Agrippa

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The Cost of Rejection

Very clear to me that this is a huge issue among my personal EA network.

I think calibrating people is step 1 of mitigating the hurt feelings, probably more important than feedback and certainly much cheaper.

My sour grapes:

I previously contacted Rob Wiblin and suggested that 80k publish some stats on the various orgs on the 80k jobs board that would help people calibrate their odds of getting the job. I pointed out that this is quite relevant to assess neglectedness and tractability. He responded by asking if I had tried to contact the orgs myself and suggested I do so, which I consider a dismissal of my IMO uncontroversially good suggestion. 

I also posted this: https://forum.effectivealtruism.org/posts/6Dqb8Fkh2AnhzbAAM/reducing-ea-job-search-waste and felt the community was mostly disinterested in the problem. I am glad that your post is getting more traction. 

 

AMA: Tim Ferriss, Michael Pollan, and Dr. Matthew W. Johnson on psychedelics research and philanthropy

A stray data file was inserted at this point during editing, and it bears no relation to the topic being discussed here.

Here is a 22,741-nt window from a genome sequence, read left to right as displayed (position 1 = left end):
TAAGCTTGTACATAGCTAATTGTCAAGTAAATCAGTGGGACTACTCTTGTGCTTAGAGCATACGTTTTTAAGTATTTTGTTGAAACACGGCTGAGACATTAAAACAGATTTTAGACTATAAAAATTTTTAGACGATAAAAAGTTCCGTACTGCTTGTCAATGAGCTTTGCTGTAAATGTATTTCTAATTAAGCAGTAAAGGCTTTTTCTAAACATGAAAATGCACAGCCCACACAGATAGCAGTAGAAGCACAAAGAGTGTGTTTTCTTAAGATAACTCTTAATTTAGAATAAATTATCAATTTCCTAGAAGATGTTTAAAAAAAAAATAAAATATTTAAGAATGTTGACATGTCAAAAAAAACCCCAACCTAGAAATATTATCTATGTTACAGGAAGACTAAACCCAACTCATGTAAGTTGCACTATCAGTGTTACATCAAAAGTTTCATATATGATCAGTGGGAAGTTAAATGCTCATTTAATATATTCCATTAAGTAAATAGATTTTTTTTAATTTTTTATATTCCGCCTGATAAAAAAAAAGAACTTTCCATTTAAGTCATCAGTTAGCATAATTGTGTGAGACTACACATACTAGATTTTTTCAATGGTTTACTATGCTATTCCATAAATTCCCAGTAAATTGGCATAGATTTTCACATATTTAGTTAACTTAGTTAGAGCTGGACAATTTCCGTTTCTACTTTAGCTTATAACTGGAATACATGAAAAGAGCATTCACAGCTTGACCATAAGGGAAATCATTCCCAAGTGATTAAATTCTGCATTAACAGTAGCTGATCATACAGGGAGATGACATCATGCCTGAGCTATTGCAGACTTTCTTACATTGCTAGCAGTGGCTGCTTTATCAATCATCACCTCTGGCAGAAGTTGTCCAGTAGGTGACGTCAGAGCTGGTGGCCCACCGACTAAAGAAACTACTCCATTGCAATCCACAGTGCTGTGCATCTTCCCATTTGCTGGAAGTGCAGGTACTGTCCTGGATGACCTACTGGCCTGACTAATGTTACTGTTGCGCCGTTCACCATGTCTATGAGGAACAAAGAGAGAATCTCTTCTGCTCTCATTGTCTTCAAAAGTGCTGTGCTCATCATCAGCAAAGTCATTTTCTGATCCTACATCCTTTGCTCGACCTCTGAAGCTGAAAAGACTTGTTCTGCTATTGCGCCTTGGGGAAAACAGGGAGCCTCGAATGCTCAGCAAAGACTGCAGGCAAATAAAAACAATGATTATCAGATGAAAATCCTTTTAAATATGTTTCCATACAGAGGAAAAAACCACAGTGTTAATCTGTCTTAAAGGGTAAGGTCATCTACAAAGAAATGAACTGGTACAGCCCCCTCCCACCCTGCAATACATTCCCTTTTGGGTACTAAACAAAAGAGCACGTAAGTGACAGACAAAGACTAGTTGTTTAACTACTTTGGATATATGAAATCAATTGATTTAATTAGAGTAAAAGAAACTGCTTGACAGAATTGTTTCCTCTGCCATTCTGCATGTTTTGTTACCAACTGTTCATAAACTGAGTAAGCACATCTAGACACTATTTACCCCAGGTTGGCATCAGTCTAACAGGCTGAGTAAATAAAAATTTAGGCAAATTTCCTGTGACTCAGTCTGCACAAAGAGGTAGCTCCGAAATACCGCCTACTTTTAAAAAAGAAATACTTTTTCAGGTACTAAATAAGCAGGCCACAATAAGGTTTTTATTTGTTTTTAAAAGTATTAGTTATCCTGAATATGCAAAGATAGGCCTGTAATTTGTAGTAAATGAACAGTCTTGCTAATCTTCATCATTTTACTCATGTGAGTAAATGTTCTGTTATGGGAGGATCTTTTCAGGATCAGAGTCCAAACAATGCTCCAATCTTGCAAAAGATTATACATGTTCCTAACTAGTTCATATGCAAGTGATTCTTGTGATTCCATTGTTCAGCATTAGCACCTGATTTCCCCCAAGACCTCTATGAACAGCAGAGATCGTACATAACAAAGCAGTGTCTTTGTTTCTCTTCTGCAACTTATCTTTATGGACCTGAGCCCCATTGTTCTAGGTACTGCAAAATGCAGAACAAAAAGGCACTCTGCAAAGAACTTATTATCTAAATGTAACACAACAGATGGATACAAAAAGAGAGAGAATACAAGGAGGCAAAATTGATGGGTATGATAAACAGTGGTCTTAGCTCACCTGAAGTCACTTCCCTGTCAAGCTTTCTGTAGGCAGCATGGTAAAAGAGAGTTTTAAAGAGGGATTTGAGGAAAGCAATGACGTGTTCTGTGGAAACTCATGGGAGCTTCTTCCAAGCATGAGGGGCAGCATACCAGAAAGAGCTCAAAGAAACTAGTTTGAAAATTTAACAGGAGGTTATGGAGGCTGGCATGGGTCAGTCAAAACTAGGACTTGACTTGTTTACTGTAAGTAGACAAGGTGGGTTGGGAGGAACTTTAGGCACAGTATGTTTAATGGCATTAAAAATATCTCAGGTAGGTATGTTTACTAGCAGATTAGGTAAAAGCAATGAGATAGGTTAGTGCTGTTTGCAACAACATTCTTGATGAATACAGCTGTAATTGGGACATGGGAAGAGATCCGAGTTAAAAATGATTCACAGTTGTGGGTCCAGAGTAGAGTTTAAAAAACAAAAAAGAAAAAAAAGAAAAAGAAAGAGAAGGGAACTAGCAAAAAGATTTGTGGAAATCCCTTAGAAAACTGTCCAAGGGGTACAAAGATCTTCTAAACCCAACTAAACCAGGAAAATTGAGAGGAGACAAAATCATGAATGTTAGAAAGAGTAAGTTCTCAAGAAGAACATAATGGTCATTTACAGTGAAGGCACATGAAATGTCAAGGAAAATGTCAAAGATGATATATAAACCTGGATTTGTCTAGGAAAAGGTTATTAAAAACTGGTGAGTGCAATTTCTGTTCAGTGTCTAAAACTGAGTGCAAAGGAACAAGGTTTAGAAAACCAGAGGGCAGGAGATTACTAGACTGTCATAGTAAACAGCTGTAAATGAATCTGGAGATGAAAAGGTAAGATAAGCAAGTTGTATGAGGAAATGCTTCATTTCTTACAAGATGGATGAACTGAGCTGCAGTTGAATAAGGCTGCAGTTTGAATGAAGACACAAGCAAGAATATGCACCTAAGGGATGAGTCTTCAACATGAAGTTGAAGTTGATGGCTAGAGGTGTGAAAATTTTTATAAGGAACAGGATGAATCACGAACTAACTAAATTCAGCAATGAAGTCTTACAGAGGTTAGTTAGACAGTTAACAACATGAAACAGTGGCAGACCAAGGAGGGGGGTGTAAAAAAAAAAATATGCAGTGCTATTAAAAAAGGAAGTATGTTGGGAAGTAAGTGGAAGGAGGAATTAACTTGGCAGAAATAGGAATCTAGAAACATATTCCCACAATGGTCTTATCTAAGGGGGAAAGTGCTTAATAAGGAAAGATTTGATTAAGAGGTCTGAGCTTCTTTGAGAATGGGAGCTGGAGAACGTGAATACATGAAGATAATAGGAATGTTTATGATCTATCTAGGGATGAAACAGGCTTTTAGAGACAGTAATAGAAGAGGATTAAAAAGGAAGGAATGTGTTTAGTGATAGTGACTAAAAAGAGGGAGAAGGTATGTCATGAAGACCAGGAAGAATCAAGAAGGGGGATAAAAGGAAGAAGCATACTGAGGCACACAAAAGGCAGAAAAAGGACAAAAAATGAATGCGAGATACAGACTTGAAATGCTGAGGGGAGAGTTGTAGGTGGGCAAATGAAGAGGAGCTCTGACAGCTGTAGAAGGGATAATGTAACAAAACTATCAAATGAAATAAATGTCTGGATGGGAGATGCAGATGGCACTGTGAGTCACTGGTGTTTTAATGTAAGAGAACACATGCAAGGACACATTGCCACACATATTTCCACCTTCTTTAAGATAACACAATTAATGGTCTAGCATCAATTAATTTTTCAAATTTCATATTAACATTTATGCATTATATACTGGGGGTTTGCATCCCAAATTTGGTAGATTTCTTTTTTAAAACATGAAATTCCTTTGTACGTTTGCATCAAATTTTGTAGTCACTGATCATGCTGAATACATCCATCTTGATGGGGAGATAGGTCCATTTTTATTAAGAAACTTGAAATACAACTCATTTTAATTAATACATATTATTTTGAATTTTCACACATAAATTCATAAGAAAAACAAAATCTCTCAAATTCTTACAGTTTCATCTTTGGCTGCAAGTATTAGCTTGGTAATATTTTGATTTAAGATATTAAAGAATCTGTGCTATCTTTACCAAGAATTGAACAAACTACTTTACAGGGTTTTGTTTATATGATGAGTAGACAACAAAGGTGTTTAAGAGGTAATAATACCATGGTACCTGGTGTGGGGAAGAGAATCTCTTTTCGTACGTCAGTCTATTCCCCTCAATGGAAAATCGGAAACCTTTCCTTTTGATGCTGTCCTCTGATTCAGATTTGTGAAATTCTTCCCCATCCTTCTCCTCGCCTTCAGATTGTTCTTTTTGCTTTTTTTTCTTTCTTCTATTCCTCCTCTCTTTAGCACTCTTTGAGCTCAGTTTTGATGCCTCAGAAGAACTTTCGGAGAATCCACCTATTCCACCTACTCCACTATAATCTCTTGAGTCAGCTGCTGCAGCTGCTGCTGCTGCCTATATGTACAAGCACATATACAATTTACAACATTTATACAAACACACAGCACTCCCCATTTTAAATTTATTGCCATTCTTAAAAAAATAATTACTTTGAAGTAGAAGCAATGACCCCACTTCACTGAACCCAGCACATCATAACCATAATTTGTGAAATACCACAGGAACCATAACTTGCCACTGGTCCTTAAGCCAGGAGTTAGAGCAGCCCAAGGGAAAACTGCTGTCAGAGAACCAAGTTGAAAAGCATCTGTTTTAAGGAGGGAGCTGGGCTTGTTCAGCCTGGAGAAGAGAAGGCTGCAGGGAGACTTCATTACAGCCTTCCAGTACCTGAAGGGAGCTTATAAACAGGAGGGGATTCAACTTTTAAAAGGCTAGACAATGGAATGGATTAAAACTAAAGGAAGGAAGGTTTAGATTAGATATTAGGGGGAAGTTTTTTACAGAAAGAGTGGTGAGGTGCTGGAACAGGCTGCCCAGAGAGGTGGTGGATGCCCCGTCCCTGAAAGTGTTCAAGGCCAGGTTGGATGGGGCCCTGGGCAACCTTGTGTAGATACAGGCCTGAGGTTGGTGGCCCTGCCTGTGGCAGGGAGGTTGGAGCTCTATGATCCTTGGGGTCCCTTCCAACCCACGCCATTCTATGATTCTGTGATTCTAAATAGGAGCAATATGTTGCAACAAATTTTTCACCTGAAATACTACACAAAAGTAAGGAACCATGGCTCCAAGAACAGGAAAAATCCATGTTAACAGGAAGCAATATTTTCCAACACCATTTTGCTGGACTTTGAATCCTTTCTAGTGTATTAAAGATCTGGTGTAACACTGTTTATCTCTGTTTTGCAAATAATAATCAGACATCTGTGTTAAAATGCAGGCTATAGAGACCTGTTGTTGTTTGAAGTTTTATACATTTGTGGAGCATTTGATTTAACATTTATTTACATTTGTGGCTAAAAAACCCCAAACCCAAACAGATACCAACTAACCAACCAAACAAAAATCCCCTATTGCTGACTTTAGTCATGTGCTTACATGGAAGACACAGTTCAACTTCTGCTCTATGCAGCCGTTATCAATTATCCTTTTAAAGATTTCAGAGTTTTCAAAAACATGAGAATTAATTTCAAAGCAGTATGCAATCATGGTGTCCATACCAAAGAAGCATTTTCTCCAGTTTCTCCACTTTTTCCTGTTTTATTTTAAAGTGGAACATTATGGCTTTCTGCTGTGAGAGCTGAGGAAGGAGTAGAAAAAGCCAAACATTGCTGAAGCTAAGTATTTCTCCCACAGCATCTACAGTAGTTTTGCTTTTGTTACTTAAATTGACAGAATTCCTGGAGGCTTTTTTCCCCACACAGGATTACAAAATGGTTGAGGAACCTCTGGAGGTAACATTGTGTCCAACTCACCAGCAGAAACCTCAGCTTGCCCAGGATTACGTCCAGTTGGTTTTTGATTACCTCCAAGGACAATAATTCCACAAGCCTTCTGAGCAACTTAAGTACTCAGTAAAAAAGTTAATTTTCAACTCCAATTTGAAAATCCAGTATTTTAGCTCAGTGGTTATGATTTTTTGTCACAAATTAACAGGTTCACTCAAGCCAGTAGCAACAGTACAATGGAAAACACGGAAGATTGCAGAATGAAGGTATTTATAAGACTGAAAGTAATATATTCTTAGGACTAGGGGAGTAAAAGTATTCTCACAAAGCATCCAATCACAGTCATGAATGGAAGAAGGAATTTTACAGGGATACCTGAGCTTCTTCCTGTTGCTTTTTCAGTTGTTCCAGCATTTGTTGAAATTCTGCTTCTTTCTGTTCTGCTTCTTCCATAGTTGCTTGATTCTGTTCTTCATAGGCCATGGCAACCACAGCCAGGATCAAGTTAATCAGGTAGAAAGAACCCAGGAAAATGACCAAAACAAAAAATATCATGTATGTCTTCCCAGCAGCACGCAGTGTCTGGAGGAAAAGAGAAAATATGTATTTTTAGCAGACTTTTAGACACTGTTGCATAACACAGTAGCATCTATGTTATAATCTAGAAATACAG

As a non-member of the AMA I apologize if this is unsolicited advice:

To me it seems likely that you can help the psychedelics movement philanthropically as an engineer. Depending on your current earnings, its very plausible that by the time you become a practicing psychiatrist you could have instead donated $1M from continuing to earn to give as a software engineer. My guess would be that you can do more for the psychedelics movement w/ $1M, than with +1 psychiatrist. 

I mention this because I think this is a common blindspot when people talk about going back to school.

Small and Vulnerable

Do you think that you would be less altruistic today if you had not had these experiences?

Small and Vulnerable

I work at a company that (as of recently) allows children to operate online clubs based on their interests. I shared this article (along with http://paulgraham.com/nerds.html ) with my team and my boss. So far it has been warmly recieved. I was reflecting with my boss about what your post meant to me and wrote the following: